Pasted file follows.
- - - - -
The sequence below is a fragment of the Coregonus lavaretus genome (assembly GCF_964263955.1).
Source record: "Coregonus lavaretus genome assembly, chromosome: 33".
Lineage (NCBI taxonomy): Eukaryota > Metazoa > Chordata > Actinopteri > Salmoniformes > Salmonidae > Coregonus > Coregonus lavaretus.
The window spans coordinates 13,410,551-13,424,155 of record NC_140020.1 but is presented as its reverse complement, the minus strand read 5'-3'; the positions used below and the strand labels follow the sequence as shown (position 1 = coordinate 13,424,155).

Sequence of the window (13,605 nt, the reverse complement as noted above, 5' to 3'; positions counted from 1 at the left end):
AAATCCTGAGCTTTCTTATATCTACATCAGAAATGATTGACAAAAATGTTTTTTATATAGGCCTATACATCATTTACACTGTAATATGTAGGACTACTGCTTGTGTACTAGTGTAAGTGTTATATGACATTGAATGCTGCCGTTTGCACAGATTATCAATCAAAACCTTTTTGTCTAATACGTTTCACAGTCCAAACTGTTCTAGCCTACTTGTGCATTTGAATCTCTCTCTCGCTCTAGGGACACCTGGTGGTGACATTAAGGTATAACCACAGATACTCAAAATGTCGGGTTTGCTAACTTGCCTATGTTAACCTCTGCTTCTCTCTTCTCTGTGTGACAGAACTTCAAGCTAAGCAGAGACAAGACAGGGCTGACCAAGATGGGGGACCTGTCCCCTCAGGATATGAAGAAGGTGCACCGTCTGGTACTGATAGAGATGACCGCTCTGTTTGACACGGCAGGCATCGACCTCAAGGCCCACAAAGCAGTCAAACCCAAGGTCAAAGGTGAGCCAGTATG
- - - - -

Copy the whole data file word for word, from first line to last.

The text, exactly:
The sequence below is a fragment of the Coregonus lavaretus genome (assembly GCF_964263955.1).
Source record: "Coregonus lavaretus genome assembly, chromosome: 33".
Lineage (NCBI taxonomy): Eukaryota > Metazoa > Chordata > Actinopteri > Salmoniformes > Salmonidae > Coregonus > Coregonus lavaretus.
The window spans coordinates 13,410,551-13,424,155 of record NC_140020.1 but is presented as its reverse complement, the minus strand read 5'-3'; the positions used below and the strand labels follow the sequence as shown (position 1 = coordinate 13,424,155).

Sequence of the window (13,605 nt, the reverse complement as noted above, 5' to 3'; positions counted from 1 at the left end):
AAATCCTGAGCTTTCTTATATCTACATCAGAAATGATTGACAAAAATGTTTTTTATATAGGCCTATACATCATTTACACTGTAATATGTAGGACTACTGCTTGTGTACTAGTGTAAGTGTTATATGACATTGAATGCTGCCGTTTGCACAGATTATCAATCAAAACCTTTTTGTCTAATACGTTTCACAGTCCAAACTGTTCTAGCCTACTTGTGCATTTGAATCTCTCTCTCGCTCTAGGGACACCTGGTGGTGACATTAAGGTATAACCACAGATACTCAAAATGTCGGGTTTGCTAACTTGCCTATGTTAACCTCTGCTTCTCTCTTCTCTGTGTGACAGAACTTCAAGCTAAGCAGAGACAAGACAGGGCTGACCAAGATGGGGGACCTGTCCCCTCAGGATATGAAGAAGGTGCACCGTCTGGTACTGATAGAGATGACCGCTCTGTTTGACACGGCAGGCATCGACCTCAAGGCCCACAAAGCAGTCAAACCCAAGGTCAAAGGTGAGCCAGTATG